The BASA Awards highlight the artistic richness of South Africa, which can contribute to the real development of our society, says Kojo Baffoe, Chair of the Awards Adjudication Panel. Anne Taylor caught up with him, to ask him more about the judging process, and to delve into the evolving value of this annual awards’ ceremony.
Anne Taylor: The annual BASA Awards reward and promote excellence in the creative sector, which results from partnerships between business and the arts. Can you expand on how you think these kinds of partnerships can be mutually beneficial, and how they may influence creativity?
Koko Baffoe: The arts form a significant component of the soul of any society. They enrich in ways that go beyond the aesthetic and have a role in the development of communities and society. At the same time, art without the support of both the public and the private sectors will always fall short, from a development perspective. This is what I consider the critical aspect of the BASA Awards. The private sector is not only investing in the arts, but it is also doing so in a manner that ensures that the arts can grow and continue to make a tangible impact on the country and beyond it. When artists do not have to worry about how they can create art and can simply do art, it is a step in the right direction. The projects that are entered allow for this at different levels, in different ways.
AT: As chair of the Awards’ independent judging panel, can you share a little about how the process works and what you’ll be looking for from the entries (which span 11 categories), from the first-time sponsors to innovation?
KB: At the heart of the judging process is the impact of each entry and how the business and arts organisations have worked together to create something. We are quite detailed in our approach, considering sustainability, the nature of the partnership, reach, etc. Each judge goes through the entries and scores, and then we hold a deliberation session, where we share our thoughts on the top entries, before deciding on the winner. It is a transparent and open space.
AT: Winning a BASA Award means that entrants have made or have the potential to make meaningful contributions to South Africa’s creative economy. You are not only an editor, writer and DJ, but also a self-described entrepreneur. What is your take on the ways in which the arts can drive entrepreneurial strategy?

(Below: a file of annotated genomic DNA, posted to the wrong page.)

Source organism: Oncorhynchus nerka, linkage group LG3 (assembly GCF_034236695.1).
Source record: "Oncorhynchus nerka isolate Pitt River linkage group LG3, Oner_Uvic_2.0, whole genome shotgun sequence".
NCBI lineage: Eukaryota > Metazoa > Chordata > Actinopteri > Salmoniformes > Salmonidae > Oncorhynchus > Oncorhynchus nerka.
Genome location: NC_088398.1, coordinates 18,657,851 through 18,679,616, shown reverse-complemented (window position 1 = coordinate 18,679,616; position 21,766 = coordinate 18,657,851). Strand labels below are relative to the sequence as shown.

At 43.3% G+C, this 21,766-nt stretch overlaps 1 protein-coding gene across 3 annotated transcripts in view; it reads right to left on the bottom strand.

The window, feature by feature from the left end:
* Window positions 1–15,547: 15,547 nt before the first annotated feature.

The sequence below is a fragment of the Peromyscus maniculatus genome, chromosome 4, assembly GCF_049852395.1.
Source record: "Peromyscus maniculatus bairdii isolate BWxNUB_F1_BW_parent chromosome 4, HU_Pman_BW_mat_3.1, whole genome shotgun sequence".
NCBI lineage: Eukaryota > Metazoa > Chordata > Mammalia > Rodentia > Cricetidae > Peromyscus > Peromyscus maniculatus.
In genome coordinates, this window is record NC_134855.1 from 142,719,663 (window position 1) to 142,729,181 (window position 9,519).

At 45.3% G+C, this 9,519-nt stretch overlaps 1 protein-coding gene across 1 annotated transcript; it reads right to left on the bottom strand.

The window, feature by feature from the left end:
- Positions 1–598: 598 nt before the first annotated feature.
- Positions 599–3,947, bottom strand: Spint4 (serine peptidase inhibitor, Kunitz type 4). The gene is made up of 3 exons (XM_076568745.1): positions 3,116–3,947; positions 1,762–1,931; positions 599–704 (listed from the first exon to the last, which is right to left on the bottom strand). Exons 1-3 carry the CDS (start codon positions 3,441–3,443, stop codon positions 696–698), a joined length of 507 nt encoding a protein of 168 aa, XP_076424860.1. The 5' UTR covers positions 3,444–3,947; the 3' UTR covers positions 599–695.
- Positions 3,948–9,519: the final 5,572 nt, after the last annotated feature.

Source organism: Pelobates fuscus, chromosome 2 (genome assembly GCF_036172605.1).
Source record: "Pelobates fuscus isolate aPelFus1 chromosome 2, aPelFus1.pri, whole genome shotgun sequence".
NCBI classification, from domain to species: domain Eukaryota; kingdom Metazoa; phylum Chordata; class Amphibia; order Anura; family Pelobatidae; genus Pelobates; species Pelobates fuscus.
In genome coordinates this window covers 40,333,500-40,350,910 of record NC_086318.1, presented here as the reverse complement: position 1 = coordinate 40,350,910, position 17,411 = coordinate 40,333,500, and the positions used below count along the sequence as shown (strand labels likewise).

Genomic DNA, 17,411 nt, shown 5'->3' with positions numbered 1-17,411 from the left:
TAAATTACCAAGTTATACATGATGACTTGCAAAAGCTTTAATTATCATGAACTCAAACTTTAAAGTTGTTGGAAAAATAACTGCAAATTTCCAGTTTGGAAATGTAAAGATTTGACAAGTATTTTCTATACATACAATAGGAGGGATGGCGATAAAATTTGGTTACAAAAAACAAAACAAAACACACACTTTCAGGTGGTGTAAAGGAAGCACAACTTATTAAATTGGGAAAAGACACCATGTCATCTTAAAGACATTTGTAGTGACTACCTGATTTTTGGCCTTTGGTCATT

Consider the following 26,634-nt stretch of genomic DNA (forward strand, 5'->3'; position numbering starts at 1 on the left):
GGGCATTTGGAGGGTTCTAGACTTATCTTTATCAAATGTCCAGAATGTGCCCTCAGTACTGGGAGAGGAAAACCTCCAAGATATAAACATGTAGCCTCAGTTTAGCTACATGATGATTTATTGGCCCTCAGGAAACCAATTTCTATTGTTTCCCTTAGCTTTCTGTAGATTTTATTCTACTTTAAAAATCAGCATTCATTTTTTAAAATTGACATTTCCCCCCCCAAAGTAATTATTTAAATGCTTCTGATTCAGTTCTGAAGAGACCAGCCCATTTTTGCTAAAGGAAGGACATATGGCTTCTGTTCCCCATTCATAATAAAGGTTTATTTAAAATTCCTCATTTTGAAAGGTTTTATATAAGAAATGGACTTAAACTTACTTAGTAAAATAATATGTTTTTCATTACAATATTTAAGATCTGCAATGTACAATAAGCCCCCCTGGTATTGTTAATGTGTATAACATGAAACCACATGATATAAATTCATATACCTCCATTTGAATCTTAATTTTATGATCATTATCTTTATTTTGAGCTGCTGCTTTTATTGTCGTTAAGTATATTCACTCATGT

KB: There are a multitude of entrepreneurial opportunities within the arts but, in some instances, business needs to assist arts entrepreneurs who aren’t necessarily knowledgeable about the business side of the arts. By contributing to the different arts organisations – whether for profit or not for profit – business can ensure that they have the tools necessary to grow in a meaningful manner.
AT: This year, the BASA Awards will have been running for 22 years. It’s also your seventh year as part of the judging panel, and your second as its Chair. What significant changes or shifts have you seen in the past few years? And where do you think there’s the most potential for change or growth?
KB: The diversity of businesses involved in arts’ projects has increased over the years, while those who have generally supported them continue to do so, which I think is important. Every year, I am enthused by the depth of the support and the variety of projects. One thing that has always stood out is how the partnerships are about real support, as opposed to merely doing it to ‘look good’ from a business perspective. More can always be done. More businesses can be involved. In terms of potential for growth, how long is a piece of string? There is an artistic richness in this country that can contribute to the real development of society and so there is always potential and opportunity.
AT: There are many awards open to creatives in South Africa. What is special about the BASA Awards, and what does winning one mean for both the Artists and the company?
KB: The BASA Awards are about how business partners with the arts, in all forms, to make an impact on society. The awards are about recognising and celebrating this and it is important that we do so, while still acknowledging and celebrating every business that contributes, and every artist and arts organisation that is working. Winning a BASA Award should confirm that the business and the arts organisation are on the right track, but we must also remember that this should not be the only reason a business gets involved.
Read more about the BASA Awards in our other articles:
The adjudication panel for the 22nd annual BASA Awards
New members appointed to BASA Board
Theme for BASA Awards pushes boundaries
Who designed the BASA Awards trophies?
BASA Awards 2019 Finalists
Q&A with Kojo Baffoe (Chair of the Awards Adjudication Panel)
To keep up-to-date with the latest arts and culture news in South Africa, purchase the October 2019 issue of Creative Feel or subscribe to our monthly magazine from only R180.00 to R365.00 per year!